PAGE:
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^Because the reason they didn't do well isn't because of intellectual capability. It's because they are dyslexic or have severe ADHD or their parents do drugs and so they don't get to eat very often and come to school hungry and can't focus. Not testing well and being dumb are two very different things. Disabilities and economic background prevent many smart people from doing well on tests.
 

SteveJMarist

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I think being dumb would consist of properly preparing and not doing well at all.

Bad test taker, someone who averages like 36 on their practice aamc then scores a 31 on the real deal.

I don't know, I've heard a lot of people at my undergrad claim their "bad test takers" but then when I talk to them they really don't understand what they think they do. Kind of dumb.
What about someone that averages a 31 and gets a 31? ;)
 

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It's mental. Oftentimes it's a psychological effect with being under timed conditions and knowing that you are being judged. I love essay tests more than multi choice because I am a good writer and I relate it to talking to my buddies or whatever.
 
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isoquin

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Whoa there trollfail. someone has clearly never gone to med school. I've seen really intelligent people who are horrible at getting pimped appear as if they were dumb in front of attendings. When you see something similar in real time happening right in front of you, you'll never ask that question again. Being tested is one way of assessing intelligence, but it requires numerous other things in play, including but not limited to language, being able to take the pressure of being tested, and understanding question style. If that wasn't an issue, there wouldn't be entire prep courses on test-taking skills, and question banks on similar style questions. You prep for the MCAT by taking MCAT-style questions and you prep for med school boards with USMLE style questions to improve those test taking abilities you think don't exist.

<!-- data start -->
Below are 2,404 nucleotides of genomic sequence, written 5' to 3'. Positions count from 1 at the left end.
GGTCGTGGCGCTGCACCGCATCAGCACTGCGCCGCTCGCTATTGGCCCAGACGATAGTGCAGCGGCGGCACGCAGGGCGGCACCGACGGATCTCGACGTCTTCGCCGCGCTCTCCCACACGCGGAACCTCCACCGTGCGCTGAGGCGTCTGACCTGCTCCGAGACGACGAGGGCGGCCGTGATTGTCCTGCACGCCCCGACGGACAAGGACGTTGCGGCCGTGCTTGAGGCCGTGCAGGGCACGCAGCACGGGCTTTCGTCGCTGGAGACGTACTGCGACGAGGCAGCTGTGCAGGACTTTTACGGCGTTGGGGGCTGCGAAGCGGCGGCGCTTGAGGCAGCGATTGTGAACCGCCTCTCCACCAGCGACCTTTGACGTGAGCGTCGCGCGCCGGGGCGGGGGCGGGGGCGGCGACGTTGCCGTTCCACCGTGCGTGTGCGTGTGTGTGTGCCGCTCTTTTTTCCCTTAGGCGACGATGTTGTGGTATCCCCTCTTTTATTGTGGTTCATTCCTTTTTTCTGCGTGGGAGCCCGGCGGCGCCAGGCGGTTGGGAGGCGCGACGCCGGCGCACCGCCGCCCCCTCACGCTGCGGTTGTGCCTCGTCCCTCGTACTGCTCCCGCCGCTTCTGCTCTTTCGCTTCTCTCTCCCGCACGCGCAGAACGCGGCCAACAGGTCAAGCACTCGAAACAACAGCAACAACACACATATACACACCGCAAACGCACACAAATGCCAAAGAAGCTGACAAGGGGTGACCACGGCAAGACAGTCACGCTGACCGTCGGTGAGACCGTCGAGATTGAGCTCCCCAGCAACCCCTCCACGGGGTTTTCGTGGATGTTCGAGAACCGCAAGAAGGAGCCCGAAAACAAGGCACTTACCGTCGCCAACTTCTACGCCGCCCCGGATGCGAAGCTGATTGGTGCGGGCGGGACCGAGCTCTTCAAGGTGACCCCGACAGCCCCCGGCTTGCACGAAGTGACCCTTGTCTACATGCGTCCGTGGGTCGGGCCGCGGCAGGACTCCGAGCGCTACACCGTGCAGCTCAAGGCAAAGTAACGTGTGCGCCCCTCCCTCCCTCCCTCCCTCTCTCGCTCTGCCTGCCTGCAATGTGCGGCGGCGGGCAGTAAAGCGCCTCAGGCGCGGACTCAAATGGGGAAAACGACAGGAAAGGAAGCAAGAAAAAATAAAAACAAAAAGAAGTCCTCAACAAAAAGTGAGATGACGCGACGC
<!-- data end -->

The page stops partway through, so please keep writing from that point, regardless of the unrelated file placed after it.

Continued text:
I guarantee that if I gave you and an 8 year old korean boy a simple exam on basic math and science, but the exam was in korean, you'd be a "bad test taker" in comparison and it would have little to do with your actual intelligence.
 

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I understand this condition now. There is a girl in my study group and she knows the material down cold. She can explain material to others, she aces homeworks, etc. But when it comes time to do a test, she is very slow and she will get anywhere from a low B to a solid F. Everybody else in my study group (including the ones I have doubts about) gets the top scores in the class.

The really frustrating thing is she can explain all of her testing mistakes when she gets the test back. It's like the professor says TIMED TEST, and her brain promptly falls out her butt.
 
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I think bad test taker's problems are the study methods. These people give their efforts to reach their goal but approach in a wrong way. Hence, the result does not always correlate with the amount of effort that was invested. In the other hand, being dumb, the term you used, originates from not giving any effort at all. In short, the difference between these two terms is the effort.